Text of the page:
What Fatwa? Bali’s Yoga Tourists Follow Their Bliss.

Travel Blog  •  Julia Ross  •  03.11.09 | 10:58 AM ET

Hundreds of yoga tourists in Bali have now joined author Salman Rushdie in an exclusive club: those who have defied a fatwa. This week’s International Bali-India Yoga Festival—which drew participants from the U.S., Germany, Sweden and Japan—proceeded as planned despite a recent edict by Indonesia’s Ulema Council banning the practice of yoga for all Indonesian Muslims.

The New York Times reports that festival organizers initially conceived the event to boost spiritual tourism on the island and decided to go forward with it as a public show of force against the fatwa. Bali’s governor, no doubt aware of the island’s growing yoga tourism potential, has said he will not enforce the ruling.

Who knew sun salutations could be this fraught?

Julia Ross is a Washington, DC-based writer and frequent contributor to World Hum. She has lived in China and Taiwan, where she was a Fulbright scholar and Mandarin student. Her writing has appeared in the Washington Post, Time, Christian Science Monitor, Plenty and other publications. Her essay, Six Degrees of Vietnam, was shortlisted for "The Best American Travel Writing 2009."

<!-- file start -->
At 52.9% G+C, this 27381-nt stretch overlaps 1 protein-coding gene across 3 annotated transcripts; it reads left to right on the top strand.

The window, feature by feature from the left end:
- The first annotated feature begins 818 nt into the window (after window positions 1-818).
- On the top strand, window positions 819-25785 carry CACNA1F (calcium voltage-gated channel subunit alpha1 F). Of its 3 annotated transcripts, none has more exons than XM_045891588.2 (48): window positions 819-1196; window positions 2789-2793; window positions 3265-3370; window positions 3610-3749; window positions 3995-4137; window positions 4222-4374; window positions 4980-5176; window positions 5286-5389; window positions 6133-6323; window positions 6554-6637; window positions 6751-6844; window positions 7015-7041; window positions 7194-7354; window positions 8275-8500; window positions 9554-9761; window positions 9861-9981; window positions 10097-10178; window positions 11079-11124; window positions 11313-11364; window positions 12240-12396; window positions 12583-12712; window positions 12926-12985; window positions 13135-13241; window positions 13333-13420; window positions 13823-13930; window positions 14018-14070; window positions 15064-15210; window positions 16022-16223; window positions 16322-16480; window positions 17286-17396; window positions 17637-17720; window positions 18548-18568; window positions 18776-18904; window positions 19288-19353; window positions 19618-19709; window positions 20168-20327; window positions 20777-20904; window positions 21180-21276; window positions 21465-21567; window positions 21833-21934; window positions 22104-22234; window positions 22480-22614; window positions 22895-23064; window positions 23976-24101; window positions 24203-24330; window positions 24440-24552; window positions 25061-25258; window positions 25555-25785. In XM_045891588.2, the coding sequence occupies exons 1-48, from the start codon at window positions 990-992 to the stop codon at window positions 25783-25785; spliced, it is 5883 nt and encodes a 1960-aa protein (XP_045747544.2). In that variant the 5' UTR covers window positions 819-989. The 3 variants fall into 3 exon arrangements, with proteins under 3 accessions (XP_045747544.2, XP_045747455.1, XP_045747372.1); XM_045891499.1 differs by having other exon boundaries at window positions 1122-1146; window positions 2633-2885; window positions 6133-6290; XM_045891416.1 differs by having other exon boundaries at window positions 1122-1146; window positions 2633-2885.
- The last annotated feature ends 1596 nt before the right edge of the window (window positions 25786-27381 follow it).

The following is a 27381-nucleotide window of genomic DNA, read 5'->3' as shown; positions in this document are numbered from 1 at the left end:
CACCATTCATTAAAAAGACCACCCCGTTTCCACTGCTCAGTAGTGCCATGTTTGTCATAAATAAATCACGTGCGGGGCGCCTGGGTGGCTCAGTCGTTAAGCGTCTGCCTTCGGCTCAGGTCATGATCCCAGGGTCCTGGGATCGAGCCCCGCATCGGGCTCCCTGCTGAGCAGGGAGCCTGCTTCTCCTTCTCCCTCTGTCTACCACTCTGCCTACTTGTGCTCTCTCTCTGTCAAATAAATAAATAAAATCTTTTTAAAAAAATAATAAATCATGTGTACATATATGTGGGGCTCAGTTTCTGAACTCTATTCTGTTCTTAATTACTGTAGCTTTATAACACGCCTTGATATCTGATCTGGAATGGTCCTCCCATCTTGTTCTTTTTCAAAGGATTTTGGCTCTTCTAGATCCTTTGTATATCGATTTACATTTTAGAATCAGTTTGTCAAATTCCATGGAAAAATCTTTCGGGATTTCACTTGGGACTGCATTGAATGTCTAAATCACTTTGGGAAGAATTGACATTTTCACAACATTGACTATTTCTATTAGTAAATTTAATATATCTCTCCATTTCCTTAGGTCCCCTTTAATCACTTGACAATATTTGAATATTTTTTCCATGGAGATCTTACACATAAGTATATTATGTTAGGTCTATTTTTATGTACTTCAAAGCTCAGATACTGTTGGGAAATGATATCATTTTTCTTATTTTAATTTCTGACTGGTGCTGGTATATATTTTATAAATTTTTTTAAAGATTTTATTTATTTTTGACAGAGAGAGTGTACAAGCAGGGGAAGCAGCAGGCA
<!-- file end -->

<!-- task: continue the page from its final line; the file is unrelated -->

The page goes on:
2 Comments for What Fatwa? Bali’s Yoga Tourists Follow Their Bliss.

Fahmi Rizwansyah 03.11.09 | 7:37 PM ET

Why do you look very disturbed by the fatwa? You need to know, the fatwa is only binding on Muslims is not another religion. New fatwa requires a long socialization and likely does not bind to the Muslims of different mahzab.
Relax any time, Indonesia is a country of tolerance to the high interest of all religions here. We are not living in the middle East and we have learned since 8 century perspective on the archipelago.
Why do you fuss?

Bruce Pohlmann 03.12.09 | 9:36 AM ET

The MUI fatwas are not taken seriously by many Muslims in Indonesia. Most of my friends find their silly proclamations about yoga and smoking to be just that. To say that holding the festival is somehow a show of force indicates that the writer in the Times has little understanding of the realities of Indonesian society and culture.

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